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Sorting out the truth in politics

IRS takes up a chunk of taxpayers' cash, time

The statement

Americans spend more than $160 billion and 6 billion hours per year complying with the tax code.

U.S. Rep. Tom Price, R-Ga., in Twitter posts

The ruling

We know taxes and the federal tax code are tough and take time to understand. But 6 billion hours and $160 billion for compliance?

The numbers cited by Price can be traced to the Internal Revenue Service's independent ombudsman, known as the national taxpayer advocate. The ombudsman, currently Nina Olson, is described as the voice of the taxpayer before the IRS and Congress. Olson leads the Taxpayer Advocate Service, an independent organization within the IRS, in helping taxpayers resolve problems with the IRS, as well as working for change in the agency and in the federal tax code.

In a 2010 annual report to Congress, Olson said taxpayers — individuals and corporations — spend about $163 billion annually to comply with the tax code, or 11 percent of total income tax receipts. The cost of compliance was based on 2008 figures.

The NTA says there is no correct methodology for quantifying the costs of compliance with the tax code. The $163 billion figure is based on what was spent on personal and business income taxes (5.6 billion hours) multiplied by the average hourly cost of a civilian employee ($29.18, according to the Bureau of Labor Statistics). The calculations did not include time spent complying with requirements for employment, estate, gift, excise and exempt organization taxes. The annual compliance cost estimate based on 2010 requirements grew to $168 billion and 15 percent of total income tax receipts, according to the NTA's 2012 annual report.

That report, analyzing 2010 data, found that individual taxpayers and businesses spend about 6.1 billion hours a year complying with the filing requirements of the tax code. That figure does not include millions of additional hours taxpayers spend responding to IRS notices or audits.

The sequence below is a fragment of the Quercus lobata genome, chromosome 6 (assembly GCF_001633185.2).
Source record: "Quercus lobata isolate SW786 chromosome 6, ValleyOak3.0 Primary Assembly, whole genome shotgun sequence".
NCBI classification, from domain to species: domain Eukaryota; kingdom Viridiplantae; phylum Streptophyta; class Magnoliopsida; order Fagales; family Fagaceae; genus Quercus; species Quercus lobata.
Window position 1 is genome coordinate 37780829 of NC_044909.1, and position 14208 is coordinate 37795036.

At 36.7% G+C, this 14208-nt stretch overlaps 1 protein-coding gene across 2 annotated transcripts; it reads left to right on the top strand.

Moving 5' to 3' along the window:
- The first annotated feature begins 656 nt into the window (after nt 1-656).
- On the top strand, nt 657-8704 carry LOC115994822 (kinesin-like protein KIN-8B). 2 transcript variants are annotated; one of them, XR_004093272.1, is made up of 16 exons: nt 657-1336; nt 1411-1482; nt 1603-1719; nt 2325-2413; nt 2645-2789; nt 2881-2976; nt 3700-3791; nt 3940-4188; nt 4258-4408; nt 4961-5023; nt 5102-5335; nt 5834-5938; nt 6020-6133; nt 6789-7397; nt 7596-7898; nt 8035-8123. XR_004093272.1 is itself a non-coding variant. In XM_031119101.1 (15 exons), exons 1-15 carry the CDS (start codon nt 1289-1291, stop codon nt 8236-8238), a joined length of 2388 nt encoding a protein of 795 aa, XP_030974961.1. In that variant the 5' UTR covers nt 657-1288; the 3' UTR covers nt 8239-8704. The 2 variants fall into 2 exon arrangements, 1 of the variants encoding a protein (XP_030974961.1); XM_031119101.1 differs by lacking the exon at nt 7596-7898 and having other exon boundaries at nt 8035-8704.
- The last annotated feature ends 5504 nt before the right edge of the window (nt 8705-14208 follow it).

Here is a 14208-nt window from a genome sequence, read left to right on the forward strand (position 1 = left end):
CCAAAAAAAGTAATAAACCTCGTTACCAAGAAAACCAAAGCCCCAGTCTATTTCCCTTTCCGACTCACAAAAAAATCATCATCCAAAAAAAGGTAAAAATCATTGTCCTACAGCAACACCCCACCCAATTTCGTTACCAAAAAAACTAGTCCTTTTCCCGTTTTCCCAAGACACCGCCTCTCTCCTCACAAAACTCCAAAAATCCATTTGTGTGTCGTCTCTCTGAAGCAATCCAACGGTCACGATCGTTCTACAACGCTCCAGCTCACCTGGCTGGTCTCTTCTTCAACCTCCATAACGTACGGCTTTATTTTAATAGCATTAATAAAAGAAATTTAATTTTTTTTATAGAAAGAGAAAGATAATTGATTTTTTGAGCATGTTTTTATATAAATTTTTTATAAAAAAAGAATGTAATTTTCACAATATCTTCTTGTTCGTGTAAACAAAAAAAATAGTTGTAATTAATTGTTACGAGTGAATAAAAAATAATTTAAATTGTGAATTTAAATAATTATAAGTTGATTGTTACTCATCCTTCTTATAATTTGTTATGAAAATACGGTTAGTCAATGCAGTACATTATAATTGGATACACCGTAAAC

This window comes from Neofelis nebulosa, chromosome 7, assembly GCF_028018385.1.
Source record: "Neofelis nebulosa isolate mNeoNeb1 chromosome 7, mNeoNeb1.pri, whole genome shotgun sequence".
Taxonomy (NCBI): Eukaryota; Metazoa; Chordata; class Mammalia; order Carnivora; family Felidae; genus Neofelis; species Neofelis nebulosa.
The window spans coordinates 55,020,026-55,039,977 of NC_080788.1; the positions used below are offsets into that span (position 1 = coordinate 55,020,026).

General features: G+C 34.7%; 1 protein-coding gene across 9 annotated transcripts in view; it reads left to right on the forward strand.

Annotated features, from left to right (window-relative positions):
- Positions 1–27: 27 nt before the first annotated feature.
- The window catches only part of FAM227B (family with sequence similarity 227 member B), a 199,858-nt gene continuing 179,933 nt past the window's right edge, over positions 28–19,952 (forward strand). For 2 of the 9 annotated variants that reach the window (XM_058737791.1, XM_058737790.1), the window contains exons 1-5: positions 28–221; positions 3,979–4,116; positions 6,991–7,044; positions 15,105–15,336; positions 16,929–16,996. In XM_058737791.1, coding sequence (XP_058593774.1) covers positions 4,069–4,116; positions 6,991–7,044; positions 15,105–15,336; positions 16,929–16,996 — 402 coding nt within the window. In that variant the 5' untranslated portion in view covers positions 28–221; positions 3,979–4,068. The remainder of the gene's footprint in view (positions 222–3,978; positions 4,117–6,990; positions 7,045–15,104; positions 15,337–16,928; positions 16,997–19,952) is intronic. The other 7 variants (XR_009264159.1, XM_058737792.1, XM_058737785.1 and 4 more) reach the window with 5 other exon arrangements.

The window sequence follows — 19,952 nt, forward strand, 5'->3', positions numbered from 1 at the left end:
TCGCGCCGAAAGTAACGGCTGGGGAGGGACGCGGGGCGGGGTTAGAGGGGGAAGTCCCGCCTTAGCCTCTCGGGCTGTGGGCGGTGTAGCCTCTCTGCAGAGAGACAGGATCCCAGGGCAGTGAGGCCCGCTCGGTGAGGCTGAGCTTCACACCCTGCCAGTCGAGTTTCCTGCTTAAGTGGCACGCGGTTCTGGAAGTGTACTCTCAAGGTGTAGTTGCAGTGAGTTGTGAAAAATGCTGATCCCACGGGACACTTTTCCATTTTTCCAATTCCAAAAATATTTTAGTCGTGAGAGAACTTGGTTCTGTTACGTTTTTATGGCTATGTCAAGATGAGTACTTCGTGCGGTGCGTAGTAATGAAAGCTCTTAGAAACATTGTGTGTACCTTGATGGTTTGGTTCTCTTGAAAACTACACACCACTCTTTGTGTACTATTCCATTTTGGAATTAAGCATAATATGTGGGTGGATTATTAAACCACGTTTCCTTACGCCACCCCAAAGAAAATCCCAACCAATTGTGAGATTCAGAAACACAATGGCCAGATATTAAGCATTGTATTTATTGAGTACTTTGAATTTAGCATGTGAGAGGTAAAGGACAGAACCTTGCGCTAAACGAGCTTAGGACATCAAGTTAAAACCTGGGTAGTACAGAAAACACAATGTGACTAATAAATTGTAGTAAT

Olson's office arrived at those figures by multiplying the number of copies of each form filed for tax year 2010 by the estimated average amount of time it took to complete each form. The IRS estimates the average time it takes to file an individual federal income tax return is 13 hours, with an average cost of $210 per return. This average consists of four hours for form completion and submission, six hours for record keeping, two hours for planning and one miscellaneous hour.

The authors of the NTA report admit that the figure for time spent complying with the tax code is difficult to accurately measure because the IRS has not kept up with technology improvements that have made the process more efficient.

We rate Price's claim True.

Edited for print. Read the full version at

IRS takes up a chunk of taxpayers' cash, time 09/06/13 [Last modified: Friday, September 6, 2013 5:23pm]
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